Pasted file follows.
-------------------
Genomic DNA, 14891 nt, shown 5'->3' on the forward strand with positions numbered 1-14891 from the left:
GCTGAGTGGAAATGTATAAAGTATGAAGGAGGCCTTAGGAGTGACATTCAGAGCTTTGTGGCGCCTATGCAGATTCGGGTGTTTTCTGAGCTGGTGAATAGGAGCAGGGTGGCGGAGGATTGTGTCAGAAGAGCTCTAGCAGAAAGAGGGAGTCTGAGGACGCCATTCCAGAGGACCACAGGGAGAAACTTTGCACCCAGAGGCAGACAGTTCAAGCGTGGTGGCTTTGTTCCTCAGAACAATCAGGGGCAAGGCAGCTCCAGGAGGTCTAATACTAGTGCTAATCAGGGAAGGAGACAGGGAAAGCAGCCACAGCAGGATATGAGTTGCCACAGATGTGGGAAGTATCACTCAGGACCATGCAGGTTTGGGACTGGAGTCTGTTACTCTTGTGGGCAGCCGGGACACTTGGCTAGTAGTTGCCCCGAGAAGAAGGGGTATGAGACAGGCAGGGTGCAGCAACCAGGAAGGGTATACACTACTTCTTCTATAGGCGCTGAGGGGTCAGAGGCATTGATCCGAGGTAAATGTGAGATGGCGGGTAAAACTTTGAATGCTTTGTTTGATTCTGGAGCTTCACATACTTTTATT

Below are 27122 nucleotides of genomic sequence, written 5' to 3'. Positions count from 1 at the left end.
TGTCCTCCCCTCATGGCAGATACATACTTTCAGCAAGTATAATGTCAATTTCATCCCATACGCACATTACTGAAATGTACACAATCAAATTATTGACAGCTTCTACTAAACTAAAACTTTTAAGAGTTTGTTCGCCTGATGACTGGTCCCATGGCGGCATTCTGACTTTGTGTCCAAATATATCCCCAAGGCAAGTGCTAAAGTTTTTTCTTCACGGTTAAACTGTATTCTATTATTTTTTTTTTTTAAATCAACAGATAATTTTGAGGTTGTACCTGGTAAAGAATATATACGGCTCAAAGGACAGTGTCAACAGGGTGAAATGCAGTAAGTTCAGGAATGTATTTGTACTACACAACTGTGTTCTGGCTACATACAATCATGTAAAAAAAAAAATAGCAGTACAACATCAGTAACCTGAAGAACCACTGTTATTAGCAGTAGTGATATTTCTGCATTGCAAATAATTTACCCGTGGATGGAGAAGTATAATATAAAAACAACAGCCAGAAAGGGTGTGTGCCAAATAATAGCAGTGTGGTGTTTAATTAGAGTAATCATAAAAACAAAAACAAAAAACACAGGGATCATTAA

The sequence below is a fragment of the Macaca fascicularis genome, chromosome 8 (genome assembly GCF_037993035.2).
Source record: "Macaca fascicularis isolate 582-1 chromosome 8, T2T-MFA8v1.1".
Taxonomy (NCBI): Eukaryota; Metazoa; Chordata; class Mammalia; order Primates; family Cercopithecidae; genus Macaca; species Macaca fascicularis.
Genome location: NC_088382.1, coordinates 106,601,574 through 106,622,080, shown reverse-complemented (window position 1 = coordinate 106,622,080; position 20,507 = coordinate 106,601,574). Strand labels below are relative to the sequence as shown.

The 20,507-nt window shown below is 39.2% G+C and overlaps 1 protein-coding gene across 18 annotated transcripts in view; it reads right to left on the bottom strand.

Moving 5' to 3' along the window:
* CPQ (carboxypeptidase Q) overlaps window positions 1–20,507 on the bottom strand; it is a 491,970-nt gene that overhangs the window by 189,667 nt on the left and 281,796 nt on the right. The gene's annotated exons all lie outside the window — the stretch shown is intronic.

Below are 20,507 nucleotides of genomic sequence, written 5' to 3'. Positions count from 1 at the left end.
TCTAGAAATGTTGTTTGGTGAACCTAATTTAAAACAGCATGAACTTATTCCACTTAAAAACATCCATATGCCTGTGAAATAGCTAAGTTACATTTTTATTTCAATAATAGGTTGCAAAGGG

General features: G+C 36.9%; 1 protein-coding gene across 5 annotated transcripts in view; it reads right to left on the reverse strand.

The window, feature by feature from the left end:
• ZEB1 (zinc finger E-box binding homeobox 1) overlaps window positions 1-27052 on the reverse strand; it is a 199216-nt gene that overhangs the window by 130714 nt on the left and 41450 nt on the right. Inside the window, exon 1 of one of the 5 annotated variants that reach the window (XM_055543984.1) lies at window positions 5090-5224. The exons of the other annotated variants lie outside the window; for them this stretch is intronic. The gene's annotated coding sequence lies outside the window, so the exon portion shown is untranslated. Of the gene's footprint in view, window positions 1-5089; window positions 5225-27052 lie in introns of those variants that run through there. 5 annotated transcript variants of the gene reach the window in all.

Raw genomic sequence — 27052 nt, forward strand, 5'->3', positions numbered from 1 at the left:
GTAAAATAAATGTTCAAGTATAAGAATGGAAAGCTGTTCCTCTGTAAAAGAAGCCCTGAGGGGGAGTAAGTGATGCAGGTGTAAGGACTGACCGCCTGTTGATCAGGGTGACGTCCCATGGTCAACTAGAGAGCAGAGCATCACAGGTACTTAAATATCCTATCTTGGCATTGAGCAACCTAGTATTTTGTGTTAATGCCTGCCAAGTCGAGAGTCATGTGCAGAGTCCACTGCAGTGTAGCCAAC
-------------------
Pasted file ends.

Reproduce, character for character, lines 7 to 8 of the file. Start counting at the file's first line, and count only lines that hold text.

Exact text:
Taxonomy (NCBI): Eukaryota; Metazoa; Chordata; class Mammalia; order Primates; family Cercopithecidae; genus Macaca; species Macaca fascicularis.
Genome location: NC_088382.1, coordinates 106,601,574 through 106,622,080, shown reverse-complemented (window position 1 = coordinate 106,622,080; position 20,507 = coordinate 106,601,574). Strand labels below are relative to the sequence as shown.